Patent - Business Method Patents - Part II

By Michael Russell

In this second article on business method patents we're going to continue our discussion on what happens when two companies are battling it out for the same patent.

There are two ways that an Internet patent can be used. The first way is to use it offensively against a major competitor to help eat into their market share. The second way is to use it defensively against a major competitor who is threatening to sue based on one of their patents. Case studies show that most companies are less likely to go to court when the opposing company can show that it has a patent. Usually these companies agree to a truce by cross licensing each other's patents.

Here is an example of this.

Company A and Company B both sell tickets online. This includes services for exchanging unwanted tickets and also earning rewards for being a frequent purchaser. Company A happens to hold a patent on a method of exchanging tickets. Company B has a patent on a way of exchanging rewards points. Even though each company believes that the other company is infringing on their patent neither one goes to court over it. Instead they decide to cross license their patents so that each company can perform both services, exchanging tickets and rewards points.

So how is it determined who gets a patent? What happens when business A applies for a patent but business B can show that it was using the method for a year prior to filing? Business B can either stop the patent from going through right then and there or it can wait and invalidate the patent at a later time. The key to this whole procedure is that the use of business B's method MUST have been public knowledge prior to business A filing for a patent. If business B used the patent confidentially then business A will be granted the patent even though business B used the method first. However, in a 1999 amendment to this law, even though business A gets the patent, business B can still use the method without any penalty.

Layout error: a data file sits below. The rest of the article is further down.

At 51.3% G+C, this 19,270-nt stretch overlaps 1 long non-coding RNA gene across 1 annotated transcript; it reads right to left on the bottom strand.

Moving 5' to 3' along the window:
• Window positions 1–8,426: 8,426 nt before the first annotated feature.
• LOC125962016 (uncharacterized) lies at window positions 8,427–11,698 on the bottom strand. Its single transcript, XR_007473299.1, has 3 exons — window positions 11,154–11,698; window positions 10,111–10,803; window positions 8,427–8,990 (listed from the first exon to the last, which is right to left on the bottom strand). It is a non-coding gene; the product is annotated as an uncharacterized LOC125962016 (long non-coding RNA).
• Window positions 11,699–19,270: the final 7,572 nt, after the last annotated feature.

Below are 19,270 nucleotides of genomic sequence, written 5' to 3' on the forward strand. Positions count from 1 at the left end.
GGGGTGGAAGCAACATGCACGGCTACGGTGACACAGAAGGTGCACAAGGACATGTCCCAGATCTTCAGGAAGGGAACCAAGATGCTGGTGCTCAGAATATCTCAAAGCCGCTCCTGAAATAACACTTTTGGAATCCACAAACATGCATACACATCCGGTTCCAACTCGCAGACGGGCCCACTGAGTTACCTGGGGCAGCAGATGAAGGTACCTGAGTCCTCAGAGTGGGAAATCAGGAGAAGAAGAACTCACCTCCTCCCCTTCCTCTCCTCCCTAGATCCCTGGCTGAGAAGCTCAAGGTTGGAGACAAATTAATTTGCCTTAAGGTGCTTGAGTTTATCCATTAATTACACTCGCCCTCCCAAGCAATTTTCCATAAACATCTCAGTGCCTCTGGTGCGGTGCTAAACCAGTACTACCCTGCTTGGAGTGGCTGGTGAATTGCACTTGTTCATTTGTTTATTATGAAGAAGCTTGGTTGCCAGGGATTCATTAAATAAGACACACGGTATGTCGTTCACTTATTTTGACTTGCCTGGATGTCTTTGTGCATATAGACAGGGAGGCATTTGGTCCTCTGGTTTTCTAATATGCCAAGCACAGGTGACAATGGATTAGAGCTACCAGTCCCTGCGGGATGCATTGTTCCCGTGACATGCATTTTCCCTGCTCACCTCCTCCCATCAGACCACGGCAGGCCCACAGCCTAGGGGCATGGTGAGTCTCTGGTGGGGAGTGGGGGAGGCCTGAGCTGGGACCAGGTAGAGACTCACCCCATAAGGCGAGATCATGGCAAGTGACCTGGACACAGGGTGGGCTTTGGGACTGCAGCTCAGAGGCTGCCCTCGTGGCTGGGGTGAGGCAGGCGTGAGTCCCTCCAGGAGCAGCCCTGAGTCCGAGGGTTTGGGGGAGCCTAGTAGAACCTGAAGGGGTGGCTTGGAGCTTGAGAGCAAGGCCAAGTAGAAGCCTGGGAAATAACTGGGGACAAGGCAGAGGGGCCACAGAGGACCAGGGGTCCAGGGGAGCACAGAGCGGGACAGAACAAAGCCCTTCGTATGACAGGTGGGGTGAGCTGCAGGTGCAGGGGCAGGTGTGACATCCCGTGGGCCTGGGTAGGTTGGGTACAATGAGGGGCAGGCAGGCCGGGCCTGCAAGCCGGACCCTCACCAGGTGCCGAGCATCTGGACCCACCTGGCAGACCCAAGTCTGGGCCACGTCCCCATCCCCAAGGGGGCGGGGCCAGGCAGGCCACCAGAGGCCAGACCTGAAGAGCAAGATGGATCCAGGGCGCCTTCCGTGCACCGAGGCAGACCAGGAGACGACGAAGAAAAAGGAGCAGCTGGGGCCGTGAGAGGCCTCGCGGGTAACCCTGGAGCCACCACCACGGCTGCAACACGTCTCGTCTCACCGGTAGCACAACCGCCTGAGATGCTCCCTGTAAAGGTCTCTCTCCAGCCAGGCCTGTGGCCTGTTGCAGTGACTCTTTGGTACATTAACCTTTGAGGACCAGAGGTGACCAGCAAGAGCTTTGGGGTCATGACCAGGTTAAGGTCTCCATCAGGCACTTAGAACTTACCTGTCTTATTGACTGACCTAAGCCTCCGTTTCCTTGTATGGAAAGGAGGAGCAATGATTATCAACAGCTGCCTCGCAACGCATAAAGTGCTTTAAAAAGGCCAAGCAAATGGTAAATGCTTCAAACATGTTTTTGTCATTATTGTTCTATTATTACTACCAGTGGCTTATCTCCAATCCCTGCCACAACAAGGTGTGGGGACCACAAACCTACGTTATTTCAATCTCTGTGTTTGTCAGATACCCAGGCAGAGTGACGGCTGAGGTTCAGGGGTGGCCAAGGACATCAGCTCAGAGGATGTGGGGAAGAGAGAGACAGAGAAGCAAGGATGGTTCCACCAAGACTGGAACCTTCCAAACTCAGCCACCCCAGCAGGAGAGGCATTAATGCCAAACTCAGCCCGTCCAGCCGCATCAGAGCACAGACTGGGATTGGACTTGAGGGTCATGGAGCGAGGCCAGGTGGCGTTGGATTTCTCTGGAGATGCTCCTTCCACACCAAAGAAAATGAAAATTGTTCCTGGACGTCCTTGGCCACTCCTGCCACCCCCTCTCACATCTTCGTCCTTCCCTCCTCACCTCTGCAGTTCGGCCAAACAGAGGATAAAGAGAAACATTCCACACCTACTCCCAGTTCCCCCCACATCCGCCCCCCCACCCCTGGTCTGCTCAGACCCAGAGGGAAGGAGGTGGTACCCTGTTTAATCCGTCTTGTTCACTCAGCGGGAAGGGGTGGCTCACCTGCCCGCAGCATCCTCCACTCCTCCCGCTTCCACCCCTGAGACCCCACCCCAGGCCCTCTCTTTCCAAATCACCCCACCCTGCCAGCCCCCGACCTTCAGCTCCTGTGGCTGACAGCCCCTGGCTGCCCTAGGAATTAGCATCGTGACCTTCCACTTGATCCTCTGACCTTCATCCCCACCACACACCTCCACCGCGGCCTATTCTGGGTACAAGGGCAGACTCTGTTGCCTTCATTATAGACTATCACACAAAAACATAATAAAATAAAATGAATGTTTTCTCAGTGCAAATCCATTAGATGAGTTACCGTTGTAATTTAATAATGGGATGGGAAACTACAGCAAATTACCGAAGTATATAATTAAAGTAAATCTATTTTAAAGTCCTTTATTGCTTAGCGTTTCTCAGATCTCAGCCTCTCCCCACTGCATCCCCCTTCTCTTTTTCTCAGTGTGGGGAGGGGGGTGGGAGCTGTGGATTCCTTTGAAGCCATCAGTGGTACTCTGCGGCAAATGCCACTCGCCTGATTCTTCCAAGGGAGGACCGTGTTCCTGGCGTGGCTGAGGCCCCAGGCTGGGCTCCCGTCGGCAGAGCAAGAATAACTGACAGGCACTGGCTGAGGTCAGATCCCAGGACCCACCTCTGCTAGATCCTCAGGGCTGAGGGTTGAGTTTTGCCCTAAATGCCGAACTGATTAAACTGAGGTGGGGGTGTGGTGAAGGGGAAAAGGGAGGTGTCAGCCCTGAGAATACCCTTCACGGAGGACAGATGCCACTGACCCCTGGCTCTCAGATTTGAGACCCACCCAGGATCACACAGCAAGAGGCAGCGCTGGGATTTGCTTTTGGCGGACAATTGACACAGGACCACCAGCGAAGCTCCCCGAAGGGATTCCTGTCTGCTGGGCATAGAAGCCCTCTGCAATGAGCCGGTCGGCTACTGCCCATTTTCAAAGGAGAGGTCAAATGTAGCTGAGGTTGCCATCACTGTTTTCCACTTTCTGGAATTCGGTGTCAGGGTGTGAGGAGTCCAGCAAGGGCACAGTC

An example of this is as follows. Business A has been using a certain method of accounting for many years but never disclosed it to the general public. Company B, over the course of time and totally unaware that business A has already created this method, develops the method themselves and files for a patent. When company B finds out that company A has been using this accounting method they file a lawsuit against company A. Company B is granted their patent but company A is allowed to continue its use of the method without any penalty of law.

Just as a note. If company A had been using the method publicly before company B filed for the patent, the patent issued to company B would have been invalidated or possibly would have never been granted at all.

In the next article in this series we're going to discuss the legal requirements for getting a business method patent.

Michael Russell

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